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Work in 2030 Brighton & Hove City V|sioning

The Big Debate: 'Future of Work: Are we Doing Enough About Future Skills?'

This was the main question that brought together a room of almost 200 people on 2nd May at the Greater Brighton Metropolitan College at this insightful event hosted by Brighton & Hove Chamber of Commerce.

The University of Sussex and Brighton & Hove 2030 Vision co-sponsored the event.

Businesses, workers, teachers and trainers were brought together with a panel of business owners, education leads and futurists to discuss the challenges involved in keeping up with the fast changes being experienced; what new thinking is needed to make this happen, from changing perceptions about work and training, to adapting the tax system; and to think about innovations that may be required in the future of work.

The event was Chaired by Richard Freeman, founder of Always Possible and the panel included Nick Juba - Chief Executive Officer at Greater Brighton Metropolitan College; Jacqueline O'Reilly - Professor of Comparative Human Resource Management at University of Sussex; Matt Parkinson – Managing Director at Gene Commerce; Catherine Parkinson - Director of Goldfinch & Associates; and Steve Wells - COO of Fast Future Publishing.

See what the experts had to say:

Lucy Paine, Catalyst Programme Manager at the Sussex Innovation Centre, shares the key themes that resonated with her from the debate

We live in an amazing city, on the beach but only an hour from London which each year brings new people looking for a different lifestyle and workstyle. Our appeal brings its own challenges, including the cost of living for Brightonians and a lack of jobs but many of our issues are shared across the country as the world of work evolves.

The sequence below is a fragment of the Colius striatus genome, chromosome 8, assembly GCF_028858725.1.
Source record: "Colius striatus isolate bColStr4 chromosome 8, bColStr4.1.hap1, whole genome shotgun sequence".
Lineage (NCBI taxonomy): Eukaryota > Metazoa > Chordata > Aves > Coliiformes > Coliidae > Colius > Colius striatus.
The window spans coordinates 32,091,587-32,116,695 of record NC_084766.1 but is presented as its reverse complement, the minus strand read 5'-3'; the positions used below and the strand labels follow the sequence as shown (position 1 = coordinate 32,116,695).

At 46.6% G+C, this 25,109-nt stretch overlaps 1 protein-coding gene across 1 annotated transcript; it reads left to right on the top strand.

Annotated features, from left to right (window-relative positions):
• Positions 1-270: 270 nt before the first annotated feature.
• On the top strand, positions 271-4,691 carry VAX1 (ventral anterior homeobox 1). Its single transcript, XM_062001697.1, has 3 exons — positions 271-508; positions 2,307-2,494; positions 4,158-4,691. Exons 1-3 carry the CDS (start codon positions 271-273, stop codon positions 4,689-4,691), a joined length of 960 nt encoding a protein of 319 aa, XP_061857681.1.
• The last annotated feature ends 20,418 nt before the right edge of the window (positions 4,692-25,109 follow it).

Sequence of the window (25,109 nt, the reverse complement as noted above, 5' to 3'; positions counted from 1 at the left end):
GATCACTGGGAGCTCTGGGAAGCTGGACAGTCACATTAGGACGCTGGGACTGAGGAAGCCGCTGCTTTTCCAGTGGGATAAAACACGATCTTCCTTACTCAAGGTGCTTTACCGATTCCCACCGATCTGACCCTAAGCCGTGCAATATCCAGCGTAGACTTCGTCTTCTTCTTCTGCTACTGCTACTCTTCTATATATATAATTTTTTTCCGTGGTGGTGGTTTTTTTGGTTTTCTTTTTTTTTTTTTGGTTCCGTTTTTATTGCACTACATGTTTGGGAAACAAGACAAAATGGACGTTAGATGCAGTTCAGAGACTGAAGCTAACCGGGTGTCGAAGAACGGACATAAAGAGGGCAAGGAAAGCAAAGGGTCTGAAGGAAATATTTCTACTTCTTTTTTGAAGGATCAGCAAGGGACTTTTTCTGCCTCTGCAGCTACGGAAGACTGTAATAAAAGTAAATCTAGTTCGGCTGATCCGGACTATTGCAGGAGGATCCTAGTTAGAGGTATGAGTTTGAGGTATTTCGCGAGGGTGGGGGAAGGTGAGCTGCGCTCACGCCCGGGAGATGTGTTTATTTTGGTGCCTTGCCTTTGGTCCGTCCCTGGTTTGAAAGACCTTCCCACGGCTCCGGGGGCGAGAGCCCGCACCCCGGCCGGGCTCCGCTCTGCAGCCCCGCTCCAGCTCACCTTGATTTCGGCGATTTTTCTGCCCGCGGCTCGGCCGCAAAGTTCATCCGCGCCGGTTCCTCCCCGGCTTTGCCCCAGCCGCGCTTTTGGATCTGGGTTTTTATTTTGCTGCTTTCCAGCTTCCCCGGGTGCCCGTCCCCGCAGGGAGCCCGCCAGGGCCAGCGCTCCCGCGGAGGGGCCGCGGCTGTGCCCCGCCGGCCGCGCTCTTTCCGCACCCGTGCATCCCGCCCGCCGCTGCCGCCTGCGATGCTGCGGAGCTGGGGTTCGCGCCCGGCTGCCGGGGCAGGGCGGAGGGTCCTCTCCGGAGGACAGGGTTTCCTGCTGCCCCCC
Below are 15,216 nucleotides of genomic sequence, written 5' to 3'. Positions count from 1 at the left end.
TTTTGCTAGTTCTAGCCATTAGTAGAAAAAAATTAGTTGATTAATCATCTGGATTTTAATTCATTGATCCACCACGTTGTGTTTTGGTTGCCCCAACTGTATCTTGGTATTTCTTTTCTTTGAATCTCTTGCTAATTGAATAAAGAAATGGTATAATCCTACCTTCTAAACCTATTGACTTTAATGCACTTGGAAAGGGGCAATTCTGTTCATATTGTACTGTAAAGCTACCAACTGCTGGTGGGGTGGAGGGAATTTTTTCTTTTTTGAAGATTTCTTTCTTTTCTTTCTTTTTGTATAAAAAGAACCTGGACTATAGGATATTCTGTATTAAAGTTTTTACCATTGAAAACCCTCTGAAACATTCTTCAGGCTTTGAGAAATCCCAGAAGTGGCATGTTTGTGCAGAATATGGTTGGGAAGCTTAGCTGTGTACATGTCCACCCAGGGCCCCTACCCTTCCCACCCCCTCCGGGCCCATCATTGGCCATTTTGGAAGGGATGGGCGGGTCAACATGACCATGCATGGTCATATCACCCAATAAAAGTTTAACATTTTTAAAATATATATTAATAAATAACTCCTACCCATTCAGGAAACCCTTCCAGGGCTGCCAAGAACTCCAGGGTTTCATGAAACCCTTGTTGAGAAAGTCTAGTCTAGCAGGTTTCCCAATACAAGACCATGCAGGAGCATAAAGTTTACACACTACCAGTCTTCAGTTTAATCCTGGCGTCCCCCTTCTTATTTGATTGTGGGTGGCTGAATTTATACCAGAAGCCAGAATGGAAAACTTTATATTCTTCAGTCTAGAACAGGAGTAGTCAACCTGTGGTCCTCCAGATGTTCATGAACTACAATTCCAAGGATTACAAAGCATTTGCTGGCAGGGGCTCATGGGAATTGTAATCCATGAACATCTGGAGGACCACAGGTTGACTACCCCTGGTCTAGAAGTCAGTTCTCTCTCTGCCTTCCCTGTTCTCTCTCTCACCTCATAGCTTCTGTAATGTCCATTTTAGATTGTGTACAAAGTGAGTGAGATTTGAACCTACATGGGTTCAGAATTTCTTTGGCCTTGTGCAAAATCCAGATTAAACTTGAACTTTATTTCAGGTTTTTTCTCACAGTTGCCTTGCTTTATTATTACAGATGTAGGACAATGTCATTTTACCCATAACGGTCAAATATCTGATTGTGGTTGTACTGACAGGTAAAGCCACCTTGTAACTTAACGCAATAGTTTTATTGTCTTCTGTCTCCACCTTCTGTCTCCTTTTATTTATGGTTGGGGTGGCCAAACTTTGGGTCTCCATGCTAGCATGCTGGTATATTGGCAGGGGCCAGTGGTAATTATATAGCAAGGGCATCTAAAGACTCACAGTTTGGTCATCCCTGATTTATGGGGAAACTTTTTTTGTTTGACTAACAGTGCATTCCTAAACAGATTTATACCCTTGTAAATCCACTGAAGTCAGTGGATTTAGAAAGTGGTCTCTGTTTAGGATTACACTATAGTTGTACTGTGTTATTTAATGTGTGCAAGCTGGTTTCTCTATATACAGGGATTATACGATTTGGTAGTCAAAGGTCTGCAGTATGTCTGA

The Big Debate, organised by Brighton Chamber, on future skills featured plenty of discussion, multiple topics and reflections on whether we’re doing enough to prepare for the skills of the future. Here are a few of the themes that resonated with me during and after the event.

Change Isn’t Something New

25 years ago, the internet was not used in most offices, we didn’t have email, mobile phones were for the few and we still used faxes – the working world has changed beyond recognition and is continuing to do so.

Rather than worrying about this we need to empower the workforce to embrace and enjoy change, very few companies will be early adopters of new technologies so once they reach your desk you are probably ready for it – or, like your first smart phone, it might be a challenge initially but you’ll quickly adapt.

What will the workforce look like in 25 years’ time? Different, yes, scary – maybe a little but I am looking forward to it.

Teach Resilience Not Algebra?

Education might appear detached from working reality, and there should be more work readiness in the curriculum, but many subjects are more valuable than you might expect – studying history is a great ‘fake news’ exposing subject, you must rationalise facts to find the truth. How relevant is that today!

However more connections between education and business are essential. The more we can do to bridge the gap between education at all levels and work the better equipped our next generations will be. Specifically lessons on careers choices, building an understanding of the types of roles available and paths to follow to make informed decisions and play to strengths.

The Loss of the Careers Advice Service is a Disaster